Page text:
We live in an old house, in a neighborhood that was once part of an orchard. Like our neighbors, we have remnants of the orchard on our property, along with a magnificent collection of very large crab apple trees. The trees are old enough to be inconvenient. They haven’t been genetically modified to produce tiny hard apples, or fruit that doesn’t fall. They make a mess, and they attract wasps. But unlike the modern varieties, they have a larger purpose in life than mere looks: they bear big, delicious fruit. The apples are a nuisance to pick, and I rarely have time to harvest them. We have more than one variety, but one tree, in particular, has fruit whose flavor explodes in your mouth, tart and fragrant. It’s an experience to remember in old age, like the smell of fall leaves when you are lying underneath them in a big pile; the odd feeling of emerging from the airport in the early morning on your first trip to Europe; or one kiss on one night.
The tree by our house is the largest crab apple I’ve ever seen. It must be close to eighty years old, and it is so tall that it hangs over the roof. During our recent construction, the builders and the landscape people wanted to cut it down. It’s too close to the house. They told me it wouldn’t live much longer, and I might as well do it now, while everything was dug up. The roots would get in the way of the foundation. The cedar shakes on the roof needed less shade. They almost convinced me. I’m allergic to wasps, and I don’t have time to deal with high maintenance anything.
But in the end, I couldn’t do it. We made our kitchen smaller.
Every year we watch with anticipation for the the moment when the trees all come into bloom. And most years we are disappointed. I can remember only one year when we were able to fully enjoy the trees in sunshine and birdsong for their entire bloom. Usually it rains and the rain washes all the blossoms away before we’ve had a chance to enjoy them. We joke about getting only three days a year.
I have been watching the weather earnestly this past week or so, because the blossoms were about to pop. They are so much more glorious in the sunshine. We had snow flakes here yesterday, and frost last night. I had a fire in the fireplace while I waited for my husband to return from Washington. The forecast is rain and clouds all next week.
But today is the day. The sun rose in full glory, with not one single cloud, and the trees are miraculously blooming. Everything sparkles, and the colors of early spring are young and rich. I can’t tell yet whether the frost did any damage, but the window of my little study is filled with the rosy blossoms of the grand tree. Today may be all we get, but it is worth the trouble.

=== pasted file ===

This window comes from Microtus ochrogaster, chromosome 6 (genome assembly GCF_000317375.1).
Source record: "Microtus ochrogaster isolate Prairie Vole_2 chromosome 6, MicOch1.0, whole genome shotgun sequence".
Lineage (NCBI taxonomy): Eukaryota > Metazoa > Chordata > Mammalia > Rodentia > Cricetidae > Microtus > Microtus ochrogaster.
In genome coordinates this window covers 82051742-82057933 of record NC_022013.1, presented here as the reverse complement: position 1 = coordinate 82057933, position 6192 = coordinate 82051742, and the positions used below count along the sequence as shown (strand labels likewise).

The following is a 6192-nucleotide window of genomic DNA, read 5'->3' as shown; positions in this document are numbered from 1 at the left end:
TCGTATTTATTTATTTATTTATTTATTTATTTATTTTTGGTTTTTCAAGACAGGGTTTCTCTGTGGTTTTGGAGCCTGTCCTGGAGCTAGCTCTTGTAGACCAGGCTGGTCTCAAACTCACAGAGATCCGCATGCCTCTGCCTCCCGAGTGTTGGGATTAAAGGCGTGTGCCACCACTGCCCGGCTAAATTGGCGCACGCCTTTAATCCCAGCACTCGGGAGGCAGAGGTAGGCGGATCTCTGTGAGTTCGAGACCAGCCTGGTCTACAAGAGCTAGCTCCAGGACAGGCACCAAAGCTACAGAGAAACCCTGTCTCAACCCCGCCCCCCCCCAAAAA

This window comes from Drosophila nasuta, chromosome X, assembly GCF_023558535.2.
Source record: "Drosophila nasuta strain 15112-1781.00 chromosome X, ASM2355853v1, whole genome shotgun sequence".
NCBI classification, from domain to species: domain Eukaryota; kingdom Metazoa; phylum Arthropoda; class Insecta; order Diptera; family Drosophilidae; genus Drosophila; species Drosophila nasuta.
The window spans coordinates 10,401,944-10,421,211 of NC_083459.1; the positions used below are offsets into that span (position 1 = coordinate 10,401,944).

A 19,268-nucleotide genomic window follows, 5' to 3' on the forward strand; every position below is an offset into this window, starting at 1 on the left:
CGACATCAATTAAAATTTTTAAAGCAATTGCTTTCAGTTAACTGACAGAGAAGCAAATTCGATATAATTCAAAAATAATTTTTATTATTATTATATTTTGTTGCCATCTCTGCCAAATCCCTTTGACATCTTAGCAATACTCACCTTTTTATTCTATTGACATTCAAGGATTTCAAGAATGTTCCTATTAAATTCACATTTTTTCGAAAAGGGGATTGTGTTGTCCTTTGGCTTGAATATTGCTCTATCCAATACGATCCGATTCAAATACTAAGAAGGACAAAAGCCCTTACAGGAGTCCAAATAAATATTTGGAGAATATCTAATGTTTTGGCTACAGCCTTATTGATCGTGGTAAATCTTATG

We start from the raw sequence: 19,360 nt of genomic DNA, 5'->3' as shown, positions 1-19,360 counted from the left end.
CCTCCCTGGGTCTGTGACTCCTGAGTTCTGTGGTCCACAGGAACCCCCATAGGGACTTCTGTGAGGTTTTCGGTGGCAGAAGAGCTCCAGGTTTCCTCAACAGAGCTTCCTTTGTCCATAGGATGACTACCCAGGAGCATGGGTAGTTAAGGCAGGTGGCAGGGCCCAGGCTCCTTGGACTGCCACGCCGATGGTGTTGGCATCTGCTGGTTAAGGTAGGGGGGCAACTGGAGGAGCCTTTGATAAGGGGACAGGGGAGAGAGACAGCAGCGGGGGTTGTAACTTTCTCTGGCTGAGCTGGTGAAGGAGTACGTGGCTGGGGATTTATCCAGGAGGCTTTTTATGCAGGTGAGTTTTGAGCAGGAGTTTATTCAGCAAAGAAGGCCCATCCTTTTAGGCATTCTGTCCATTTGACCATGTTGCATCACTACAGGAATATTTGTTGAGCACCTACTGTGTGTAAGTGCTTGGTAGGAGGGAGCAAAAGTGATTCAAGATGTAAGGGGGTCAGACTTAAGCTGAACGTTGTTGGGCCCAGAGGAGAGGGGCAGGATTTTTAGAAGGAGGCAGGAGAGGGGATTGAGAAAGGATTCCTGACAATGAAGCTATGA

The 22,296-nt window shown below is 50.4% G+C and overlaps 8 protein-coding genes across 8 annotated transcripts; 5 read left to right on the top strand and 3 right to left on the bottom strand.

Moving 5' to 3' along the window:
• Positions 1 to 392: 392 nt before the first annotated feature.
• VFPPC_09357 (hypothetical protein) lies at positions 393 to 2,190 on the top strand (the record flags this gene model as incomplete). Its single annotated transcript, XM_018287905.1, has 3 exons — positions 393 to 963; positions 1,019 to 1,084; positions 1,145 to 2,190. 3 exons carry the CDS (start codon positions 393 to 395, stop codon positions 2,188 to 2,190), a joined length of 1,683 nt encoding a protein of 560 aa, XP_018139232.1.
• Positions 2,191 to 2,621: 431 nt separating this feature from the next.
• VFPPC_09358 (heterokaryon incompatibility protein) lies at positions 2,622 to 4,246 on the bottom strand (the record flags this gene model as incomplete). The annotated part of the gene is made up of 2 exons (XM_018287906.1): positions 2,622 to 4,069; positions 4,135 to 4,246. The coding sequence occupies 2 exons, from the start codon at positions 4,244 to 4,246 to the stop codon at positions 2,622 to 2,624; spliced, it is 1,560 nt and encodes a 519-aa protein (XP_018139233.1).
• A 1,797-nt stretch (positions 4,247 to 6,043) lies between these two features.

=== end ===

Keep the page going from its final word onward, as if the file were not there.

In the end, I suppose, I’m not a very practical person. But we get this one day in spring.
5 thoughts on “One Day in Spring”
Felt everything you wrote…even cried when you “made the kitchen smaller”.
I didn’t realize there had been an orchard around here. We lie behind you, and our property had been farmland.
It’s all so beautiful.
Love your writing.
Thank you, Debbie. It’s an unfortunate sign of the times that we are neighbors but only meet on line. Glad we could connect in one way or another.
We too have had our moment of beauty from our magnolia! Eighteen years ago, we moved into an existing home in Wausau where in the front stood a magnolia tree. It was not very tall or big. It was neither as wide as my outstretched arms, nor as tall, five feet two inches, as I am. The tree was unkept. There were branches sprouting below on the trunk of the tree. We carefully pruned back the outgrowth on the trunk, gave it the acidic fertilizer it needed, and watered it especially during the drought. Today everyone in the neighborhood knows when “Spring” has come. The tree now stands taller than me and wider than my outstretched arms. It is blanketed with pinkish white flowers that only last a short time due to the weather. This year with the much cooler temps and little rain this trees blossoms stayed for a week and a half. It was beautiful!
I understand exactly the joy you see in your crabapple tree. It makes you smile warmly and often excites one in the coming of warmer more colorful (God’s paint brush effect) weather.
Your writing is nothing short of amazing!
Thank you, Ken. I appreciate your kind words!